Culture Secretary Jeremy Hunt’s plans for local TV stations have provoked a mixed response from the British public, our survey reveals.
- 29% of the British population support the idea of setting up local TV stations
- Compared to 31% who oppose it, and a further 28% who neither support nor oppose the idea.
Hunt recently outlined plans for local TV stations that would broadcast for as little as one hour per day, with the aim of opening up reporting on local issues and challenging the London-centric approach to public broadcasting. However, critics argue that the cost of local stations would be high, and Hunt already faces criticism over proposed budget cuts to organisations such as Welsh channel S4/C.
In a separate survey, we asked more than 500 of our panellists for their opinions on the plans for local TV.
It seems many respondents simply don’t see the point.
- ‘We already have good local TV from the BBC and ITV, and can get any extra depth from the internet and local newspaper,’ one person observed, while another said that ‘already existing facilities such as radio studios and the internet should be used more efficiently.’
The financing of the proposed TV stations emerged as a key point of contention among respondents.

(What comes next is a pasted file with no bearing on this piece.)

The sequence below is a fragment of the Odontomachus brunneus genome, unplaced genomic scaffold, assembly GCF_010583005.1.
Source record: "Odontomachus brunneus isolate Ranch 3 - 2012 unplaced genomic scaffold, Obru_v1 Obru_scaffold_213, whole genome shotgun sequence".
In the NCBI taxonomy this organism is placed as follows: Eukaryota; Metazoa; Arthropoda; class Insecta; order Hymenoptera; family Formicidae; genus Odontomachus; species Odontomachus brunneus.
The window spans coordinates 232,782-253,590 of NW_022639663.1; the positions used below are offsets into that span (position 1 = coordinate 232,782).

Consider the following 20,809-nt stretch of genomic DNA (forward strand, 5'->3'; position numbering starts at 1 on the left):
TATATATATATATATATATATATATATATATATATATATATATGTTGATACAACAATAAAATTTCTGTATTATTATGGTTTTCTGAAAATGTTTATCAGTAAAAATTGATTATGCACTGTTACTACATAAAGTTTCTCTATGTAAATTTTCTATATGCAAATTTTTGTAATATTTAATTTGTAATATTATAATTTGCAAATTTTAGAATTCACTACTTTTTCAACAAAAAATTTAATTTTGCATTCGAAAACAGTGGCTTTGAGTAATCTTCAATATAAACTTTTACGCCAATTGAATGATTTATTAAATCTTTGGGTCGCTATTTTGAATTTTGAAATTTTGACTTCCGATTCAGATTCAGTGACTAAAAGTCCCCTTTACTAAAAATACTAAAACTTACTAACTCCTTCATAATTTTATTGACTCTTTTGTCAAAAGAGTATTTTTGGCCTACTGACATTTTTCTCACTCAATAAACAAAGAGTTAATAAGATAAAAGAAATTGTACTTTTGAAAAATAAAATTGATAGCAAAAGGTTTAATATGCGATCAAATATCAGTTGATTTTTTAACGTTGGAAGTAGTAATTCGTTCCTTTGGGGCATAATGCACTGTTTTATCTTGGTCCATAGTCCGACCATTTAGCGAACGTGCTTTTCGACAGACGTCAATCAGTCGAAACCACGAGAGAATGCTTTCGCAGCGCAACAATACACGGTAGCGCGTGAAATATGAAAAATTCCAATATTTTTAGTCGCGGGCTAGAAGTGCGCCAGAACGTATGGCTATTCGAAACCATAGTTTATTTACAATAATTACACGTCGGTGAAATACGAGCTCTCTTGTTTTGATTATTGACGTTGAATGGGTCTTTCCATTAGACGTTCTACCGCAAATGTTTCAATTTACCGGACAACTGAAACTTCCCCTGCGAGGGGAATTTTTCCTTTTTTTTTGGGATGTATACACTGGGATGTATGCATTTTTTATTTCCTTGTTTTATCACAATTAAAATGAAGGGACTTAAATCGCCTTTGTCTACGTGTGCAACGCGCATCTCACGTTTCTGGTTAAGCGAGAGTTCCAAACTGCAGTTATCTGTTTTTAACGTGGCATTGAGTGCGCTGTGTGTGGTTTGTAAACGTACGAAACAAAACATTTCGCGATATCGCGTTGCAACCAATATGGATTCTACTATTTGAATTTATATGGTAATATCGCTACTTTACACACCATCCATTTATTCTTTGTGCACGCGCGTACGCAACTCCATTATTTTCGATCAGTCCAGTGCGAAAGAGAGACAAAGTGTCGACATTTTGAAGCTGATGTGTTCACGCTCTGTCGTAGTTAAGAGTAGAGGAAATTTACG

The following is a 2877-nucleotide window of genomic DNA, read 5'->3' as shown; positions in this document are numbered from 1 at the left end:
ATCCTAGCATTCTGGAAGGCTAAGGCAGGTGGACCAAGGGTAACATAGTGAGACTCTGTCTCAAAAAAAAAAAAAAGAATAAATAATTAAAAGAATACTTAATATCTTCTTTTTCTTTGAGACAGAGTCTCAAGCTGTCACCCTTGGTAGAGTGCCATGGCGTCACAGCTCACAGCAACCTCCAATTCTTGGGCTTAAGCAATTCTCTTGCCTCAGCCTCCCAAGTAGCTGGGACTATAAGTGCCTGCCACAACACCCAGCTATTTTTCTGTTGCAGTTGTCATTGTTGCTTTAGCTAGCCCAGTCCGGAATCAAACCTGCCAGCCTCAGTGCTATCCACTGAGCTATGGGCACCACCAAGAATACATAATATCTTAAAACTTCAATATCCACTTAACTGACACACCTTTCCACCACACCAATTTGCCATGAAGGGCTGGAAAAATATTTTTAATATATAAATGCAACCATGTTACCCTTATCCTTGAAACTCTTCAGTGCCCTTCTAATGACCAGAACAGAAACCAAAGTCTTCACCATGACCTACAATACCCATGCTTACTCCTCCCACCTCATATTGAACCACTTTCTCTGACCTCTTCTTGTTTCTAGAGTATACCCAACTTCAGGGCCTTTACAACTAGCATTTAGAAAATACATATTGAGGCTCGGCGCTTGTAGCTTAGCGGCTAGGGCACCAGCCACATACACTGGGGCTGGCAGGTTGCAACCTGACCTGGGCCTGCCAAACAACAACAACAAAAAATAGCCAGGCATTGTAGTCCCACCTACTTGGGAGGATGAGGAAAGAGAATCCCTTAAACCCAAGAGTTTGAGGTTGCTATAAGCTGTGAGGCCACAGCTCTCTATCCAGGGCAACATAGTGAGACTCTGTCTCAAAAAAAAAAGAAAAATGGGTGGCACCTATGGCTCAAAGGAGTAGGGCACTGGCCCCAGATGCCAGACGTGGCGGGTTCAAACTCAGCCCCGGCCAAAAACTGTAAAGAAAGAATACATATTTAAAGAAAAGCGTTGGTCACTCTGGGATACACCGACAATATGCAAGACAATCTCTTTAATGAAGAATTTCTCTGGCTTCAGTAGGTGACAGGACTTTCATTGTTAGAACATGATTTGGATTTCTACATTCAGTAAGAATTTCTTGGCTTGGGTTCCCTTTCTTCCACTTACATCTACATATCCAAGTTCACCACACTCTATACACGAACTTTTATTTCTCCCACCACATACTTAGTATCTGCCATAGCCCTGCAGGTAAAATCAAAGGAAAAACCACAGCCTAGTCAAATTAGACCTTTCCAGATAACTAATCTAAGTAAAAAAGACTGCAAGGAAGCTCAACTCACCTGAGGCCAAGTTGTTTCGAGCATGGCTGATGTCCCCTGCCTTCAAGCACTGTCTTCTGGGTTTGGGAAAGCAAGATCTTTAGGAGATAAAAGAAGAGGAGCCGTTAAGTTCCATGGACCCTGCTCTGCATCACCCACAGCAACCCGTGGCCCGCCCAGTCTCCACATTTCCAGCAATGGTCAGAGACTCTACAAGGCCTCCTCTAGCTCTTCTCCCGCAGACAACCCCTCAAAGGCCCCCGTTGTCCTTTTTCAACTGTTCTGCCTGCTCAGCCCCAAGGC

- ‘I would be happy for self-funded local stations to exist, but in this time of austerity it would be frivolous for them to be state-funded, as other services need the money more,’ argued one respondent.
- Another described the plans as ‘a complete and utter waste of money when Jeremy Hunt is determined to make cuts to bodies and organisations that bring in a net tax profit (such as the UK Film Council).’
- Other respondents commented that ‘the content would not justify the cost,’ and that ‘wasting money on a hare-brained scheme is wrong when people are losing their jobs all over the country.’
Others felt more optimistic about the plans.
- One spoke for many when they explained, ‘I like the concept of independent local TV ... [because] the UK’s local coverage is limited to ‘crumbs’ from national broadcasters,’
- While another enthused ‘A brilliant idea ... Work experience and apprenticeships [with local stations] would benefit education and work opportunities for young people,’ while another respondent agreed that they ‘would like to see local talent – local bands, theatre, quiz or panel shows, all with local people.’
But despite Hunt’s claims that local media will help ‘strengthen local democracy’, many critics remain unconvinced, suggesting he will have a long struggle to persuade people that this plan is worth its share of dwindling public money.